Saturday, April 8, 2017

Palm Sunday Yr A April 9 2017



I have chosen to say a few words at this spot today because it makes more sense to me to talk about Jesus' entry into Jerusalem, and then to receive the story of Jesus' passion in silence. But even before that, a liturgical note, we do something very odd on this day. We begin our worship together with waving palms, with the parade, and with Jesus' entry into Jerusalem, and we end our worship in quiet, as we prepare for the unfolding of the passion through out the week. Please know that it takes all week to hear this story, to participate in this story, to be able to approach Easter and resurrection. This week carve out time to come at 7. You all have full lives, but this week, of all the weeks of our lives, is the week to be here. In fact, it is much like having a death in the family, when that happens, we drop everything to attend to one another’s grief, we eat together, we tell stories, we sit in the silence and weep. That is this week. Come and see.

But for this moment, I need to reflect on the Palm of Palm Sunday. Jesus and the disciples and thousands of other pilgrims have made their way to Jerusalem for the Passover. Jesus hailed as a king. Not Caesar, not the appointed Roman governor. But a new king – one for the poor, for those without voices, for those left out and left behind. Jesus is hailed as King, yet riding on a donkey. The disciples welcome him into their city, Jerusalem, and shout, "blessed is the king who comes in the name of The Lord" for now. They lay down their cloaks, holey as they are. And for the time being, we are all willing to follow. But are we also willing to follow into trouble, controversy, trial and death?

The donkey, the disciples, the cloaks laid down. When we look closely we see the people gathered for this parade, this entrance into Jerusalem, are not the important and powerful, but the poor and marginalized, Jesus' disciples. This very important but very brief story shows us that Love does not win by the world's standards. Jesus comes as the fulfillment of the nation's hopes, answering our longings for a king who would bring peace to earth from heaven itself. Jesus brings the peace that surpasses understanding, and much of what is about to unfold in the next few days will be the price he pays to bring it. His disciples, of course, have seen things that have changed their lives forever and have raised their hopes for a better, more compassionate and just world. Indeed, our lives our changed.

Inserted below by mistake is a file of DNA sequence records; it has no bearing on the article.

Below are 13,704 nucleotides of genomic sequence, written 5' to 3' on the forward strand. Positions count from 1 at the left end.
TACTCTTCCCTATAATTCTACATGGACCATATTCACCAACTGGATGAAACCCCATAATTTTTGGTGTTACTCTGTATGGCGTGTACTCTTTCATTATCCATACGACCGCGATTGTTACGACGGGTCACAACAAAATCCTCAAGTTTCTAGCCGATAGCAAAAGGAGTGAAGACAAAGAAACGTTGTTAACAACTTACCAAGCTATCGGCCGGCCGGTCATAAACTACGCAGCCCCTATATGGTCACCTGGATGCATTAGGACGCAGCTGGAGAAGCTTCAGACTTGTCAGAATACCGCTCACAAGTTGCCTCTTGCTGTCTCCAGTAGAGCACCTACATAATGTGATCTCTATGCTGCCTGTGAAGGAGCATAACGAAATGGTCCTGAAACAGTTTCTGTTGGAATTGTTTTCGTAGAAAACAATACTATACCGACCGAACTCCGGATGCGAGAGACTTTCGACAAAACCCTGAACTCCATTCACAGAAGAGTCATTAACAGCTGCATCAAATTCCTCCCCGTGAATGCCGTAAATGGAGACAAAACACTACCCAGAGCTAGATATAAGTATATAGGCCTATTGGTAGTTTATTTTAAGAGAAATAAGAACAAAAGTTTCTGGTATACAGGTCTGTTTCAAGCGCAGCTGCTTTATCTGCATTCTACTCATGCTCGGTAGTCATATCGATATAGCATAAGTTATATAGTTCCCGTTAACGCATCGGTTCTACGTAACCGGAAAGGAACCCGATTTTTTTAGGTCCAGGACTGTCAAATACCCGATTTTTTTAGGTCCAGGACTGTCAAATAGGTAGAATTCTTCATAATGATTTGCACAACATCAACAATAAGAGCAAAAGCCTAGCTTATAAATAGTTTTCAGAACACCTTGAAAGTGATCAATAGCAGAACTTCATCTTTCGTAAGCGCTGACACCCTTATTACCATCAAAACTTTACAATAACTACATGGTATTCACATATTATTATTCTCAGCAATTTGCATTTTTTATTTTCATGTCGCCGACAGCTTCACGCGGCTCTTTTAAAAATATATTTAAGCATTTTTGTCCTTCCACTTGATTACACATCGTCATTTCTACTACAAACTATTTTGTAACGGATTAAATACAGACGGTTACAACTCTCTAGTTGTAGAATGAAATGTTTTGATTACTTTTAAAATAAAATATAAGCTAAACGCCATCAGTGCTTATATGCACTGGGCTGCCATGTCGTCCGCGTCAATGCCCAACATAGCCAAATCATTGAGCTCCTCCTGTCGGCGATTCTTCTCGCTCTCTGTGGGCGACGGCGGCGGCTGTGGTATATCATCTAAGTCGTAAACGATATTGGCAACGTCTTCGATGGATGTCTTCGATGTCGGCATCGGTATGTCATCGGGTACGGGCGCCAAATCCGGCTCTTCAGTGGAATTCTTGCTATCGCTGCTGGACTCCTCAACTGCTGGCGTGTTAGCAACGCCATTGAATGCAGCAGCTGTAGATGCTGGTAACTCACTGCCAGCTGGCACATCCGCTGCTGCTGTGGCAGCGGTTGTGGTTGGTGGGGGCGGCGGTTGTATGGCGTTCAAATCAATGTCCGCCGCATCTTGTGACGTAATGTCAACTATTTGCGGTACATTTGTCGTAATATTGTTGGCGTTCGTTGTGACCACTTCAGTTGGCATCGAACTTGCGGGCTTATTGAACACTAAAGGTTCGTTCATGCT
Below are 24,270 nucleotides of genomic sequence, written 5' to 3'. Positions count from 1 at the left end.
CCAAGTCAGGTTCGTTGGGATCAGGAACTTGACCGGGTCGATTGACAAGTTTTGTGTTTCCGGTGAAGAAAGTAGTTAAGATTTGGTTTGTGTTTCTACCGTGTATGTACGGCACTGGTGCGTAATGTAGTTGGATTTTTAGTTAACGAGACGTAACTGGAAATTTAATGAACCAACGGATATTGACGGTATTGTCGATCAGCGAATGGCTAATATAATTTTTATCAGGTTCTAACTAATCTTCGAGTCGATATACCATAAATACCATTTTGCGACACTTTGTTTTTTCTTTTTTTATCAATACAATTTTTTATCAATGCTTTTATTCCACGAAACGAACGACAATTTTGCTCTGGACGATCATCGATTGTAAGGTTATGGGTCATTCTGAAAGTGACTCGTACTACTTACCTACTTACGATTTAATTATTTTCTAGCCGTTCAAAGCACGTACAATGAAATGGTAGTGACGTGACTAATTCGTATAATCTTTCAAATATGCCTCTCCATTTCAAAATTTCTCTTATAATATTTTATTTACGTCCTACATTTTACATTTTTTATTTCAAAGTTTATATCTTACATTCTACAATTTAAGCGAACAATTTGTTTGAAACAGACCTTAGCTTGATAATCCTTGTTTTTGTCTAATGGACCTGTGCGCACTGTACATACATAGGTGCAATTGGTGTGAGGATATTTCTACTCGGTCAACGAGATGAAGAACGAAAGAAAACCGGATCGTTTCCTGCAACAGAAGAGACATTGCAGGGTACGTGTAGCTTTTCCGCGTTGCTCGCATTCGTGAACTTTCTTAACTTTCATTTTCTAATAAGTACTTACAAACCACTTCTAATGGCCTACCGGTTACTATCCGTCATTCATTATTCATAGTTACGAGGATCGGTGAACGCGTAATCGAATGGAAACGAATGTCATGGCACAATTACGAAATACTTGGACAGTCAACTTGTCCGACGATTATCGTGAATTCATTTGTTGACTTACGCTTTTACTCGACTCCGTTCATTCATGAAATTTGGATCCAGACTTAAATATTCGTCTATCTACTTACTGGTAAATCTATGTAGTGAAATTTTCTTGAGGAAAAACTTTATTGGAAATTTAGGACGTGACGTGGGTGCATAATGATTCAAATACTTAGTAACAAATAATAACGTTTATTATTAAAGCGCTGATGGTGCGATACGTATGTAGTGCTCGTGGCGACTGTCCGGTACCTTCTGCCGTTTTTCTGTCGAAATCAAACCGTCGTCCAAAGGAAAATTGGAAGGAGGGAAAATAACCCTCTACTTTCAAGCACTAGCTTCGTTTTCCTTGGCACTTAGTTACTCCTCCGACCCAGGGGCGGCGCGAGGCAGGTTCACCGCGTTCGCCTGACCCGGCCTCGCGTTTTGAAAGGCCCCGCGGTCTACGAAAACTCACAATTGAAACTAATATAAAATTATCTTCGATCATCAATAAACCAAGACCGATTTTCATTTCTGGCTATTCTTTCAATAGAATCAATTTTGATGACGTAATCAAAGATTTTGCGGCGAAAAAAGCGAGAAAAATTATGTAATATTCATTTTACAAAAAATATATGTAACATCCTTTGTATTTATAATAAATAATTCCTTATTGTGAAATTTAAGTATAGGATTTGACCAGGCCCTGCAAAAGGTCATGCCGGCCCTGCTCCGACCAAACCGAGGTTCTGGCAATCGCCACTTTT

This is not about the powerful Pharisees, grumbling about what will happen if the authorities in Jerusalem think that there's a messianic demonstration going on. From now on we see them no more. It is not about the people of the day who have wealth, it is about the Kingdom of God in which the last will be first and the first will be last. Love wins by God's defeat of evil, and our participation in the new life made possible by the work of Jesus. God gives up Godself for us, those God loves, thus empowering and emboldening us to do the same. 

This is the holiest of weeks. We have prepared ourselves throughout Lent for this journey with Jesus. We come to this Passover festival as Jesus' disciples, we come lean and fit, as that is what our Lenten discipline has done for us. We have laid down our burdens, we have cast off the waste, we have stepped up our exercise, eaten better, we are lean and fit. We climb this mountain with Jesus, and revel in the pre-Passover party. 

Rejoice in this moment. This moment of welcome, when the shouts of "Blessed be The Lord" are heard throughout the cosmos. This moment is fleeting. 


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